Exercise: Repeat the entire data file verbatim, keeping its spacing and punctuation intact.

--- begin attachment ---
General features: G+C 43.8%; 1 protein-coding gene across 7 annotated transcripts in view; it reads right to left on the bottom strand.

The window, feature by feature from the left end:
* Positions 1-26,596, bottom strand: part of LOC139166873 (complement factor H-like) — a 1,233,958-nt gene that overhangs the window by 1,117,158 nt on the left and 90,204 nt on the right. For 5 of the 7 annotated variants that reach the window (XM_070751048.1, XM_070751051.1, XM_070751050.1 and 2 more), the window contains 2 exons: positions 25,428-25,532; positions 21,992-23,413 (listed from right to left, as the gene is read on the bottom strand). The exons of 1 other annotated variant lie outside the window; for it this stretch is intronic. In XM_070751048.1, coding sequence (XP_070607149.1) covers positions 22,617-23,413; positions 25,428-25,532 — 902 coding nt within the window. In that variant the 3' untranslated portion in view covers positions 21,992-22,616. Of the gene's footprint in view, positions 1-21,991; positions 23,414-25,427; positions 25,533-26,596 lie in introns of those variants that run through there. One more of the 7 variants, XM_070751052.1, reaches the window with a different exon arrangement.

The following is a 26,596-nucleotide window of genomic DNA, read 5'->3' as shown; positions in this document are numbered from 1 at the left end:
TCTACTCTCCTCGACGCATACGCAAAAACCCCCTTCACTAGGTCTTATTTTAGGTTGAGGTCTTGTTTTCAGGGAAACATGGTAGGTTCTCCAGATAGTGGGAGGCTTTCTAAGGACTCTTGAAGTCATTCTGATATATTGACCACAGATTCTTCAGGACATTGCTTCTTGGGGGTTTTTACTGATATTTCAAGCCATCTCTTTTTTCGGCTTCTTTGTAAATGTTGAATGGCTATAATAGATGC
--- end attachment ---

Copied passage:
General features: G+C 43.8%; 1 protein-coding gene across 7 annotated transcripts in view; it reads right to left on the bottom strand.

The window, feature by feature from the left end:
* Positions 1-26,596, bottom strand: part of LOC139166873 (complement factor H-like) — a 1,233,958-nt gene that overhangs the window by 1,117,158 nt on the left and 90,204 nt on the right. For 5 of the 7 annotated variants that reach the window (XM_070751048.1, XM_070751051.1, XM_070751050.1 and 2 more), the window contains 2 exons: positions 25,428-25,532; positions 21,992-23,413 (listed from right to left, as the gene is read on the bottom strand). The exons of 1 other annotated variant lie outside the window; for it this stretch is intronic. In XM_070751048.1, coding sequence (XP_070607149.1) covers positions 22,617-23,413; positions 25,428-25,532 — 902 coding nt within the window. In that variant the 3' untranslated portion in view covers positions 21,992-22,616. Of the gene's footprint in view, positions 1-21,991; positions 23,414-25,427; positions 25,533-26,596 lie in introns of those variants that run through there. One more of the 7 variants, XM_070751052.1, reaches the window with a different exon arrangement.

The following is a 26,596-nucleotide window of genomic DNA, read 5'->3' as shown; positions in this document are numbered from 1 at the left end:
TCTACTCTCCTCGACGCATACGCAAAAACCCCCTTCACTAGGTCTTATTTTAGGTTGAGGTCTTGTTTTCAGGGAAACATGGTAGGTTCTCCAGATAGTGGGAGGCTTTCTAAGGACTCTTGAAGTCATTCTGATATATTGACCACAGATTCTTCAGGACATTGCTTCTTGGGGGTTTTTACTGATATTTCAAGCCATCTCTTTTTTCGGCTTCTTTGTAAATGTTGAATGGCTATAATAGATGC